Putting words in a row is wearying work. When they're flowing fast, I can sometimes reach a dizzying peak output of 2000 words per hour for a couple of hours — not in fiction, but in a blog entry or a non-fiction essay. I've occasionally had death march sessions in which I pumped out as much as 10,000 words in a day. But such Stakhanovite output isn't sustainable; a 10,000 word day is usually followed by a three-day-weekend to recover from it. A more realistic target for a full-time professional writer is 500-1000 words of finished prose per workday, corresponding to about 1-2 hours of writing, 2-4 hours of polishing, and another couple of hours of thinking about what they want to say, and how to say it. Like anyone else, they need weekends and vacation weeks and time to do the housekeeping. 1000 words per day for a 250-day working year (50 weeks of 5 days a week) works out at 250,000 words per year — or two 320 page novels.
You might think that a job that requires 3 hours of work per day is easy. But in most intellectually demanding jobs, the worker isn't delivering head-down time for 40 hours a week: we work in bursts, and the rest of the time gets filled up with administrative junk and social fluff. I have correspondence to deal with with my agent and editors, marketing folks at my publishers, booksellers, and people who want to tell me about the typo they just discovered in a book that came out five years ago. I do around 25 magazine/website/newspaper interviews a year, and about an average of one public appearance per month — which may be anything from answering questions on stage for an hour to a gruelling three to five days on public duty as guest of honour at a big SF convention. On top of this you can add all the administrative tasks of running a small business — double-entry bookkeeping, tracking expenses and cash flow and receipts, chasing invoices (where appropriate) and paying tax.
There is a catch, though. This job takes place in what is basically my spare bedroom. I have office-mates, but they're not co-workers: at best they'll stand on the keyboard and meow at me when I need a screen break. Writing is an intensely solitary occupation — so much so that many authors give up after a while and go hunt for a part-time day job to ensure that they see other human beings once in a while.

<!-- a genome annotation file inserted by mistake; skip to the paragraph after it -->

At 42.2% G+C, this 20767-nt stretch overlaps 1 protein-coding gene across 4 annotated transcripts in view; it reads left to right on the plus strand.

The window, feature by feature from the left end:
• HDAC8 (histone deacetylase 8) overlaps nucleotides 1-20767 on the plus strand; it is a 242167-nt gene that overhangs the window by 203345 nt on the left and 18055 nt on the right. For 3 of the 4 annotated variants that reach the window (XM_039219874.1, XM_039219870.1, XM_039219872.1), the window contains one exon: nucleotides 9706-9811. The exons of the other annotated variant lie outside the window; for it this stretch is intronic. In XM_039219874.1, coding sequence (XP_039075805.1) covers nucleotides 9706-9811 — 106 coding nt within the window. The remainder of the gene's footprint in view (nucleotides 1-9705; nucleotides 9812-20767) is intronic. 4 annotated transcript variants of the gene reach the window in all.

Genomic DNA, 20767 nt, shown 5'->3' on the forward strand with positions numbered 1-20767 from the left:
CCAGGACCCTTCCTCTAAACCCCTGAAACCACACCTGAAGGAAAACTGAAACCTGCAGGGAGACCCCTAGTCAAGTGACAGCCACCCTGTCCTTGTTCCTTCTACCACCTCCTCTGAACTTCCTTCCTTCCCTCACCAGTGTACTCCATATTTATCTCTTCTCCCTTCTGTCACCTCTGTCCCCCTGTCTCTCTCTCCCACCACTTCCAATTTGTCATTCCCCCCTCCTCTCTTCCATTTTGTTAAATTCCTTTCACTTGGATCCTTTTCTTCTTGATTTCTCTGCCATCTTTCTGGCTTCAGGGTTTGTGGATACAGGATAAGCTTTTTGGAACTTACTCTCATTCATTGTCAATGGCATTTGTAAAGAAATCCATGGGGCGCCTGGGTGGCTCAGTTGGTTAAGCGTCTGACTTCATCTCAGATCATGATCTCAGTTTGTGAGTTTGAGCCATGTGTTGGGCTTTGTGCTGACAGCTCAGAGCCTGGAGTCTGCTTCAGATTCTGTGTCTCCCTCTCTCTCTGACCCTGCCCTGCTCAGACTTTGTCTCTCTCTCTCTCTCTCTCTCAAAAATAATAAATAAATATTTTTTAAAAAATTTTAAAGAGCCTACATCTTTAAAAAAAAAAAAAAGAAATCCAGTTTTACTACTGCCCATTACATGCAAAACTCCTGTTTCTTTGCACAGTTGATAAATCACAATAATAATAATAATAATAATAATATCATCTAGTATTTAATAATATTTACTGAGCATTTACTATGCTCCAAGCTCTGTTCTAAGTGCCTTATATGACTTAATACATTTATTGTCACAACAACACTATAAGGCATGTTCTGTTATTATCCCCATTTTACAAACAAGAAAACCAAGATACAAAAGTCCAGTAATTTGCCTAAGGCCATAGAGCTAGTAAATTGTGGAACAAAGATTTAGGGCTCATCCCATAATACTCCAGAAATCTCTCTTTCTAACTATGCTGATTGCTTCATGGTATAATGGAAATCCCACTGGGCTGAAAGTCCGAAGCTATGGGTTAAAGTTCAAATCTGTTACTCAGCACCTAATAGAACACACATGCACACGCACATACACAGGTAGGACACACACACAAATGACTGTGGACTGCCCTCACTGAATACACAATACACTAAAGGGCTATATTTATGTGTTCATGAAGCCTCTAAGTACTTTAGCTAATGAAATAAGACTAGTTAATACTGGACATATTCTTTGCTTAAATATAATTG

In addition to being a wildly unstable, lonely occupation with an insane income spread, there are other drawbacks to being a writer. Many American writers are forced to rely on a day job, or a spouse with a day job, for health insurance: health insurance for the self-employed is prohibitively expensive, especially for the self-employed poor. Those who don't have a job that provides healthcare, or a partner with family benefits, are never more than one accident away from bankruptcy. As the median age for publishing a first novel is around 34 because it takes a lot of life experience before you know enough to write something worth publishing, most authors are in the age range 34-70 — old enough that they're likely to develop chronic health conditions or need expensive treatments. (To be fair, it's not just authors who get the short end of this particular shitty stick: I suspect the US health insurance industry is actively suppressive of entrepreneurial start-up ventures by older folks in general.)
So here's the truth about the writing lifestyle: it sucks. It is an unstable occupation for self-employed middle-aged entrepreneurs. Average age on entry is around 34, but you can't get health insurance (if you're American). You don't have to be a complete loner, but it helps to have a solitary streak (or a bad talking-to-cats habit). It also helps to be an inveterate optimist, because you'll probably need to supplement your income (about 70% of the mean for someone in a skilled trade, never mind a professional job) by taking on other work such as teaching, journalism, or consultancy. As a business, it's a dead-end: you can't generally expand by taking on employees, and the number of author start-ups where the founders have IPOd and cashed out can be counted on the fingers of a double-amputee's hands. And then, finally, when you go out in public and people ask you what you do for a living and you tell them, they look at you as if you've just sprouted a second head because they know that real authors are millionaires with country estates and private jets who work an hour a day, languidly dictating their next bestseller to their secretary, and who the hell is this poverty-line loner freak anyway?
No, it's not a fucking lifestyle — it's a job. And if you'll excuse me, I've got a book to go write ...